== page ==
In its recently released “2024 India Economics Outlook,” Morgan Stanley Research predicts that India’s economy will experience substantial growth, hovering around 6.5% for both FY2024 and FY2025. The investment bank attributes this positive outlook to the country’s resilient domestic fundamentals, strong corporate and financial sector balance sheets, and the impact of recent policy reforms.
Factors Driving Growth:
- Morgan Stanley highlights the resilience of India’s economy amid global uncertainties.
- Strong corporate and financial sector balance sheets contribute to the positive outlook.
- Policy reforms have a positive impact on the economic landscape.
Domestic Demand as Growth Engine:
- The research emphasizes that domestic demand, supported by robust factors, will play a crucial role in sustaining India’s growth trajectory.
- This is seen as particularly significant in the face of challenges in the global economic landscape.
- Geopolitical tensions in Israel raise concerns about potential impacts on oil prices.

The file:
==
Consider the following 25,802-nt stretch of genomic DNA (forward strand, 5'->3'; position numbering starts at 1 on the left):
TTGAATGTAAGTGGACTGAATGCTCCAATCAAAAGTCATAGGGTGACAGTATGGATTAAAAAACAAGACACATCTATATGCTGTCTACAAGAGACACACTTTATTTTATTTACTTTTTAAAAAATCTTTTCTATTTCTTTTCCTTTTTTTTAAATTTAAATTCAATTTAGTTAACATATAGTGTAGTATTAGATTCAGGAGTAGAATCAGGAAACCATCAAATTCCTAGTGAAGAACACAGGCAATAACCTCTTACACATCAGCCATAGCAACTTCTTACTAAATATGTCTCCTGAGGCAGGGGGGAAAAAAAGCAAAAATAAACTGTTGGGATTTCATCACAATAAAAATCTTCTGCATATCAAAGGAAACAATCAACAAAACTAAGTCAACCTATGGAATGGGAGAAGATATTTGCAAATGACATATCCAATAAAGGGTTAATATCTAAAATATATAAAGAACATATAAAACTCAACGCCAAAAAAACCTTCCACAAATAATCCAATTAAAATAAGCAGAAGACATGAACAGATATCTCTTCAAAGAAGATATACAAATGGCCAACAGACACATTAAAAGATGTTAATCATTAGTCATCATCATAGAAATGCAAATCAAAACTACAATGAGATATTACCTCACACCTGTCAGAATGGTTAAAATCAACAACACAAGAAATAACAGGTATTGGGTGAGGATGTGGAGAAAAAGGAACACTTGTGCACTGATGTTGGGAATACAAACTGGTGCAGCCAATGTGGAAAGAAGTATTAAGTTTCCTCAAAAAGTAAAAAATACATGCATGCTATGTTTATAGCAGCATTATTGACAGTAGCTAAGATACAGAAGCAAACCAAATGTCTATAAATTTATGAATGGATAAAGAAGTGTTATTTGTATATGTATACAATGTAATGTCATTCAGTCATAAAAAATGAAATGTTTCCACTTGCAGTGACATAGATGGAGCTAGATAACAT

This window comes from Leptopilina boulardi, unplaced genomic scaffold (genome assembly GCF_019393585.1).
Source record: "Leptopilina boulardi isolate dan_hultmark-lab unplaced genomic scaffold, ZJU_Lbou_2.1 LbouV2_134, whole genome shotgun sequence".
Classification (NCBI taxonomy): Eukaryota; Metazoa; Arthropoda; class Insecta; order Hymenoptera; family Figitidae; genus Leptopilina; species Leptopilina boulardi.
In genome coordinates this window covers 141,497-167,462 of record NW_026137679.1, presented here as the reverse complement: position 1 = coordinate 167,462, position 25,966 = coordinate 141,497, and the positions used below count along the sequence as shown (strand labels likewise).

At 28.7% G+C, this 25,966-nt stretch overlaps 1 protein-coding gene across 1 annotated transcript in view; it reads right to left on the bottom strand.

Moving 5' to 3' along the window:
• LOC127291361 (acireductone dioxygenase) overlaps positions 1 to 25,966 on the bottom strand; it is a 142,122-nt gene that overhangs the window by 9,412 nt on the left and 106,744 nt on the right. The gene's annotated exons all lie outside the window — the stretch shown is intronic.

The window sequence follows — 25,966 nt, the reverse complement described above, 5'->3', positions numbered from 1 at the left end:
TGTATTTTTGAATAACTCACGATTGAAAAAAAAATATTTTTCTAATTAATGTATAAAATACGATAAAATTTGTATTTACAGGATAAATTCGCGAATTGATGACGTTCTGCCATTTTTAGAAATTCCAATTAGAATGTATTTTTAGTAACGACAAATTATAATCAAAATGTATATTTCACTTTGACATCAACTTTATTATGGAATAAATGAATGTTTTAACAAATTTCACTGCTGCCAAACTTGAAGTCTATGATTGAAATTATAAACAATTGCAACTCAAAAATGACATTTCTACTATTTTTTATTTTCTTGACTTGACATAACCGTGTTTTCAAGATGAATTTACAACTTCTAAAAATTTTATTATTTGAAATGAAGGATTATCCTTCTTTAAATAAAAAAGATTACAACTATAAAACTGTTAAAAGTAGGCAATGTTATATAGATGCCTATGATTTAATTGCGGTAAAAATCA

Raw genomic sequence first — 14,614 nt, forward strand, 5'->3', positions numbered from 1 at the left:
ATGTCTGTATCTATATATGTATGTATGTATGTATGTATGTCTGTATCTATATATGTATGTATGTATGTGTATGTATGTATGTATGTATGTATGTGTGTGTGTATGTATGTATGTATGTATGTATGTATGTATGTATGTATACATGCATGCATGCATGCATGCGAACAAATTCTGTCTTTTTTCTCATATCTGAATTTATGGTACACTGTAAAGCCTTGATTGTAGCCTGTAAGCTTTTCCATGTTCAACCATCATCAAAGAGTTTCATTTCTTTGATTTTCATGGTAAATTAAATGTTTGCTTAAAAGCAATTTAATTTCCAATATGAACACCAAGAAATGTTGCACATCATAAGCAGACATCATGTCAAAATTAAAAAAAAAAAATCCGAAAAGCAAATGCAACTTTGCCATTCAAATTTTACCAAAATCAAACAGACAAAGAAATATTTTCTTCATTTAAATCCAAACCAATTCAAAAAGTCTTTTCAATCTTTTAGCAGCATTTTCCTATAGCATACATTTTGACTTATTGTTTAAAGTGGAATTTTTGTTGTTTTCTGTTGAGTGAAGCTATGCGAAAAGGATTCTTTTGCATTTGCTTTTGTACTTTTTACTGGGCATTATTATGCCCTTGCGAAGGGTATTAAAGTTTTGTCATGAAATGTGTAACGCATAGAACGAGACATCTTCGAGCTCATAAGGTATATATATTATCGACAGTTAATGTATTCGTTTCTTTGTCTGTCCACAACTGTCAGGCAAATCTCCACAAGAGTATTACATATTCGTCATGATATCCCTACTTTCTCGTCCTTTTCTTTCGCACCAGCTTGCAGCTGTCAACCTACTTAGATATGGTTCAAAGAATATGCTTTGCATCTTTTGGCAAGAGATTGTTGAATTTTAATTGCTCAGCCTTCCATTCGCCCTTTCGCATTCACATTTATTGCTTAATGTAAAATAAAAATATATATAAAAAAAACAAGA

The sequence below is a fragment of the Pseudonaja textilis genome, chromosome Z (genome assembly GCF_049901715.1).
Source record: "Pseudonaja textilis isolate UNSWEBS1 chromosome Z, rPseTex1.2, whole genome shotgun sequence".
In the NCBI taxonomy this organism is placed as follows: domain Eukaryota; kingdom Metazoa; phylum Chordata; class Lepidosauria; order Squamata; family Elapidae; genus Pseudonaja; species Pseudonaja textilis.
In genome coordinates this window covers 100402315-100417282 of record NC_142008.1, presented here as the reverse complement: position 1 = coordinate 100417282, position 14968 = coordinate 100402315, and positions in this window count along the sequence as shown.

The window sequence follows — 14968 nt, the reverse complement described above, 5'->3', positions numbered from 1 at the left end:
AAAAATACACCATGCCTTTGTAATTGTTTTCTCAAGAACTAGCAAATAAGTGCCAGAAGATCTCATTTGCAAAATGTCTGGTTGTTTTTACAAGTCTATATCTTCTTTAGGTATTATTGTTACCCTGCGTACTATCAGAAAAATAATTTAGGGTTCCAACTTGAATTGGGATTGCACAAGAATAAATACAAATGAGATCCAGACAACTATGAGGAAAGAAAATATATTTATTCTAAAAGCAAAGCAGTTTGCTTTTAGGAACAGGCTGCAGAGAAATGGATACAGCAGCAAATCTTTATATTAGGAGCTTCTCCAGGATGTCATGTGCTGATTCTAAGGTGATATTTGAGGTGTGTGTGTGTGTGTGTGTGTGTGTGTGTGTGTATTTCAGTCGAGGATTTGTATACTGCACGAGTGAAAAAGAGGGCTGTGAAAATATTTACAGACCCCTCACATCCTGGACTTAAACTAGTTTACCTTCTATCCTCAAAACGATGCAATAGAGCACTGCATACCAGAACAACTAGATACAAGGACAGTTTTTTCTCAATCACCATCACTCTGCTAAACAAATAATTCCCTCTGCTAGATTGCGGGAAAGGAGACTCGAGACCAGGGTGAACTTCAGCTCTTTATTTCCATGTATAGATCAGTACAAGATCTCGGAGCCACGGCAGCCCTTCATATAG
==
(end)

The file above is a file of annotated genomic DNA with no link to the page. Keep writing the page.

- Potential effects on India’s inflation, import bills, fiscal deficit, and trade balance are areas of consideration.
Alignment with Other Assessments:
- Moody’s Investor Service maintains India’s growth at 6.7% for 2023, applauding the country’s resilience.
- The International Monetary Fund (IMF) revises its growth projection for India to 6.3% for 2023-24.
- The Reserve Bank of India (RBI) estimates a growth rate of 6.5% for FY24.
Inflation and Fiscal Projections:
- Morgan Stanley expects headline inflation to moderate to 4.9% in FY2025 from 5.4% in FY2024.
- The report anticipates the current account deficit to remain in the range of 1.5-1.7% of GDP in FY2025-26.
Global Recognition and Inflows:
- Inclusion of Indian bonds in JPMorgan’s emerging market debt index from June 2024 is expected to attract more foreign inflows.
- This is anticipated to enhance the balance of payments for the country.
Monetary Policy Expectations:
- The report suggests that the RBI is likely to maintain interest rates until the first half of 2024.
- A potential shallow rate cut cycle from June 2024 is contingent on sustained moderation in inflation.